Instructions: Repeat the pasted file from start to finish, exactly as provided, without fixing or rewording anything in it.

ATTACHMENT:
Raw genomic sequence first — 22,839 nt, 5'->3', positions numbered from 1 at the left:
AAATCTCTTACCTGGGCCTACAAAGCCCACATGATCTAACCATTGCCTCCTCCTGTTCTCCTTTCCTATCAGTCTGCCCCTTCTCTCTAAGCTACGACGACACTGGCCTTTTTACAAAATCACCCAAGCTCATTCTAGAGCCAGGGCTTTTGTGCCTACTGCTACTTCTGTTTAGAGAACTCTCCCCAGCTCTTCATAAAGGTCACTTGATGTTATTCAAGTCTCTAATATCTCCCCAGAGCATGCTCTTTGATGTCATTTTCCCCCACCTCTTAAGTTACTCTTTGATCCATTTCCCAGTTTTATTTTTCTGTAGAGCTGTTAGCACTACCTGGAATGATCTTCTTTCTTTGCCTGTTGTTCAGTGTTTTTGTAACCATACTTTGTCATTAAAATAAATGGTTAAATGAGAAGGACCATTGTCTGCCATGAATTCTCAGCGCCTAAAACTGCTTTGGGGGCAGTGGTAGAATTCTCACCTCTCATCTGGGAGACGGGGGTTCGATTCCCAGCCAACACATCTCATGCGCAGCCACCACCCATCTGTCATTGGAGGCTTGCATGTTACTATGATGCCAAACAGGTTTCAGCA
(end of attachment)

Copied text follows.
Raw genomic sequence first — 22,839 nt, 5'->3', positions numbered from 1 at the left:
AAATCTCTTACCTGGGCCTACAAAGCCCACATGATCTAACCATTGCCTCCTCCTGTTCTCCTTTCCTATCAGTCTGCCCCTTCTCTCTAAGCTACGACGACACTGGCCTTTTTACAAAATCACCCAAGCTCATTCTAGAGCCAGGGCTTTTGTGCCTACTGCTACTTCTGTTTAGAGAACTCTCCCCAGCTCTTCATAAAGGTCACTTGATGTTATTCAAGTCTCTAATATCTCCCCAGAGCATGCTCTTTGATGTCATTTTCCCCCACCTCTTAAGTTACTCTTTGATCCATTTCCCAGTTTTATTTTTCTGTAGAGCTGTTAGCACTACCTGGAATGATCTTCTTTCTTTGCCTGTTGTTCAGTGTTTTTGTAACCATACTTTGTCATTAAAATAAATGGTTAAATGAGAAGGACCATTGTCTGCCATGAATTCTCAGCGCCTAAAACTGCTTTGGGGGCAGTGGTAGAATTCTCACCTCTCATCTGGGAGACGGGGGTTCGATTCCCAGCCAACACATCTCATGCGCAGCCACCACCCATCTGTCATTGGAGGCTTGCATGTTACTATGATGCCAAACAGGTTTCAGCA